Armando Hart, a founding member of the July 26 Movement and long-time leader of the Cuban Revolution, died Nov. 26 in Havana. He was 87 years old.
Above, Hart, seated, meets with Puerto Rican independence fighter Oscar López Nov. 13 during López’s trip to Cuba. At far right is Fernando González, president of the Cuban Institute for Friendship with the Peoples and former cellmate of López after being imprisoned in the U.S. as one of the Cuban Five.
As a member of the Federation of University Students, Hart got involved in the struggle against Fulgencio Batista, who came to power in a coup in 1952. The revolutionary forces Hart was part of fused with the movement headed by Fidel Castro in 1955. “I can affirm that my life is divided into two fundamental stages,” Hart said last year. “Before and after meeting Fidel Castro.”
In his book, Aldabonazo: Inside the Cuban Revolutionary Underground, 1952-58: A Participant’s Account, available at pathfinderpress.com, Hart describes how under the leadership of Castro, working people and youth initiated the political struggle that in less than a decade brought down the bloody, U.S.-backed dictatorship.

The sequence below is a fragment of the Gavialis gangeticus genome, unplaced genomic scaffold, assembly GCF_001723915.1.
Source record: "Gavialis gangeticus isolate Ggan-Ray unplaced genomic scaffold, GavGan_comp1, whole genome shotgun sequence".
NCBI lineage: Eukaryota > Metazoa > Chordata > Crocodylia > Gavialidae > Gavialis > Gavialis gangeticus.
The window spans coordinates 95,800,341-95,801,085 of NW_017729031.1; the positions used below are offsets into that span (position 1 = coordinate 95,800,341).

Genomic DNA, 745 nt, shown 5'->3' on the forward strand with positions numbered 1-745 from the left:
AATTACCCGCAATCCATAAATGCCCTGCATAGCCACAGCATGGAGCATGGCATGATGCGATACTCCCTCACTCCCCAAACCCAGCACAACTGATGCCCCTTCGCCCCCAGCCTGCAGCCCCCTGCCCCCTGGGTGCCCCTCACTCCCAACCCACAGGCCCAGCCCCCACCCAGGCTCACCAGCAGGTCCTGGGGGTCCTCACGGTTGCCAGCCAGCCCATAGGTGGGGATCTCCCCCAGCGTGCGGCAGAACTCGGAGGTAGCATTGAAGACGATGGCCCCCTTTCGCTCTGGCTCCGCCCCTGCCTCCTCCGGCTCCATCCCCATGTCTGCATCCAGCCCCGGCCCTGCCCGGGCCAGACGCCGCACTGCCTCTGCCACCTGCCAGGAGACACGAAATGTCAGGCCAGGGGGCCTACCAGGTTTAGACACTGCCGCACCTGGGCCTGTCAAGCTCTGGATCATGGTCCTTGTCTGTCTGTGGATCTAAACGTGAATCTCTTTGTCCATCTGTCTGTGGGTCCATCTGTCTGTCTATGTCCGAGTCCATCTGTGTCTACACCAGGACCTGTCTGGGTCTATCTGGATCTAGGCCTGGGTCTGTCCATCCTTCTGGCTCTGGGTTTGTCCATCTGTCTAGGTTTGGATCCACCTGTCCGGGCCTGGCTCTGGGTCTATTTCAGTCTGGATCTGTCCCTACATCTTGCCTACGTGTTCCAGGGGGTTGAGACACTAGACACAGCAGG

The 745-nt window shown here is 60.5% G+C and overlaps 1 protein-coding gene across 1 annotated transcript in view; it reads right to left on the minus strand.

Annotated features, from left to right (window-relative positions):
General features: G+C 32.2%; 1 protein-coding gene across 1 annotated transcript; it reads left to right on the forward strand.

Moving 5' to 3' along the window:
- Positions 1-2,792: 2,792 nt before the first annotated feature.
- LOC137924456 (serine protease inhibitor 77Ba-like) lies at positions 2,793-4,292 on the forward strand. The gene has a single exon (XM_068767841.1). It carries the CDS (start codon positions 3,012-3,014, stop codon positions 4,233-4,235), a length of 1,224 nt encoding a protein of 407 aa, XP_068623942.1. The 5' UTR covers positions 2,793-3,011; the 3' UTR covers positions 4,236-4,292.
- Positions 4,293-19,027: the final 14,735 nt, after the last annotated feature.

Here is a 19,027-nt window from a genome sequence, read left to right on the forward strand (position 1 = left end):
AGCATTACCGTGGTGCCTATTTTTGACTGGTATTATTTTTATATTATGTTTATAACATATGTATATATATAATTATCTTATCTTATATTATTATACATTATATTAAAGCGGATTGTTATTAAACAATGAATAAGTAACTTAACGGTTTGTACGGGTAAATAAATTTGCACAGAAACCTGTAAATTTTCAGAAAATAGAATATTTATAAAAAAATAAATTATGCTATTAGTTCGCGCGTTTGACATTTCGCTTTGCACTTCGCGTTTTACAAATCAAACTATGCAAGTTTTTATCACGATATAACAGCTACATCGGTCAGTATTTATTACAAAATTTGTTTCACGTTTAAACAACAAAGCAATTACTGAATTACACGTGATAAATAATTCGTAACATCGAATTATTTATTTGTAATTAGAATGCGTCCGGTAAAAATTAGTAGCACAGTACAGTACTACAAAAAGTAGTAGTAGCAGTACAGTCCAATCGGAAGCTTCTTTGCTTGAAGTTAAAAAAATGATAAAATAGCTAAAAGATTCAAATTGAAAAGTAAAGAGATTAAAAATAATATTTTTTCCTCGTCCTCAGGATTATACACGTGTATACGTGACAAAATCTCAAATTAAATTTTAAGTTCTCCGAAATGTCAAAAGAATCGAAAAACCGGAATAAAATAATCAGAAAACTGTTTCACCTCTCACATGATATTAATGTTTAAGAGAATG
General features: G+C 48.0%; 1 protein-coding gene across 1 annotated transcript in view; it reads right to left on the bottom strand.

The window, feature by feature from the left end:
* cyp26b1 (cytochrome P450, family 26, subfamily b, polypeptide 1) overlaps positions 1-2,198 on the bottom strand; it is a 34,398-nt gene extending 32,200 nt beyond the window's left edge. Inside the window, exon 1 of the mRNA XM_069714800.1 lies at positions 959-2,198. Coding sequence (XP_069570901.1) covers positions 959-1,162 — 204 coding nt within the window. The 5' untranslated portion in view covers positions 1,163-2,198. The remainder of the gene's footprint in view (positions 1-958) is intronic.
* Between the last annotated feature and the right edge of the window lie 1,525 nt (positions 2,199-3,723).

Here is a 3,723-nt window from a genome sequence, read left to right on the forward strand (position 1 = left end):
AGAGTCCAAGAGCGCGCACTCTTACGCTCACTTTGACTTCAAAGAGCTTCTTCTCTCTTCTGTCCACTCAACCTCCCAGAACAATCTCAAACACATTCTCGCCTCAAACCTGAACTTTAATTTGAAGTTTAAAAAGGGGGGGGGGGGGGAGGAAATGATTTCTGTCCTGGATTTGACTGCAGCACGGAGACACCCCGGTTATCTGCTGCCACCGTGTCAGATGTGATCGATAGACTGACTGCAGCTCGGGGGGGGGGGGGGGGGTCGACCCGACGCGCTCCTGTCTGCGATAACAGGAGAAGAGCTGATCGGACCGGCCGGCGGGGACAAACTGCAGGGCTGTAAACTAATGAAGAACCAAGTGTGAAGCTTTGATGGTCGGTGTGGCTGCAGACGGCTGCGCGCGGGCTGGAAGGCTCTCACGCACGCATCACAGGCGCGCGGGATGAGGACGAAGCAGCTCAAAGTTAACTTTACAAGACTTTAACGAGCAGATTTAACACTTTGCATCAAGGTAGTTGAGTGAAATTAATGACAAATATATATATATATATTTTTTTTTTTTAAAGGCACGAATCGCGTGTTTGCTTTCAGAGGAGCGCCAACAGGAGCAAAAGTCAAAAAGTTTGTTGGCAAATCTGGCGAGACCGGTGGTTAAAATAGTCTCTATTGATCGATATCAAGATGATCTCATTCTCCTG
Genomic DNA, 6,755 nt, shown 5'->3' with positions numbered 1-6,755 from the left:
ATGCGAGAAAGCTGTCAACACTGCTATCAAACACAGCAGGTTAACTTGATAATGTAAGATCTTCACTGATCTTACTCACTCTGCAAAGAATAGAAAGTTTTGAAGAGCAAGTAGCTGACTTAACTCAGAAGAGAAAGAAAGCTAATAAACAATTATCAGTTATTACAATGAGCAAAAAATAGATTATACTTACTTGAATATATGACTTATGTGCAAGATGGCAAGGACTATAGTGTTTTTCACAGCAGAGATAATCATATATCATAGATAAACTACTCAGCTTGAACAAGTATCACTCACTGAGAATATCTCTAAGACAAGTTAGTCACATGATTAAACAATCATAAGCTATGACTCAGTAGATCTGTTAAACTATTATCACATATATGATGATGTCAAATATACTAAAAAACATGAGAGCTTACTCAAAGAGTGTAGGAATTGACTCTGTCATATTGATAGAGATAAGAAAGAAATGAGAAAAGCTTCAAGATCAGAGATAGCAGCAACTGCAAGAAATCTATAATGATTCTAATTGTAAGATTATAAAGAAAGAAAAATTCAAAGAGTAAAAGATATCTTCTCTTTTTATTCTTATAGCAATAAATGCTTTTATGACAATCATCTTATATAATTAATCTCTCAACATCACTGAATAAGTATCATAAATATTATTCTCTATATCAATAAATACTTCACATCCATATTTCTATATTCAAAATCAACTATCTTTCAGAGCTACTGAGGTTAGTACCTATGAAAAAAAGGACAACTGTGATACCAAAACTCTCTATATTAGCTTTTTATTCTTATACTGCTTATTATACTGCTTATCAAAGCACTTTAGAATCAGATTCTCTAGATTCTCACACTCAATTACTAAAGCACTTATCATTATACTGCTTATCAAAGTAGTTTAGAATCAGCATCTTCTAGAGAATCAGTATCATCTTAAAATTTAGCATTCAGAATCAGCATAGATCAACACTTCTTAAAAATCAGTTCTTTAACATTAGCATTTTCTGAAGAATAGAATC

Hart was one of the national organizers of the July 26 Movement’s urban underground, and became its national coordinator. He was imprisoned several times in the revolutionary struggle to overthrow Batista. After the revolution triumphed in 1959, Hart was named minister of education, and he directed the mass literacy campaign of 1961 that mobilized Cuban youth to spread throughout city and countryside to eliminate illiteracy. From 1976 to 1997 he was the minister of culture. He was a member of Political Bureau of the Communist Party from 1965, when the party was formed, through 1991.
”He leaves an extraordinary example of loyalty, selflessness and adherence to principles,” Cuban Vice President Miguel Díaz-Canel said at a Nov. 27 ceremony in his honor.
The Militant will publish an article on Hart’s contributions to the revolution in an upcoming issue.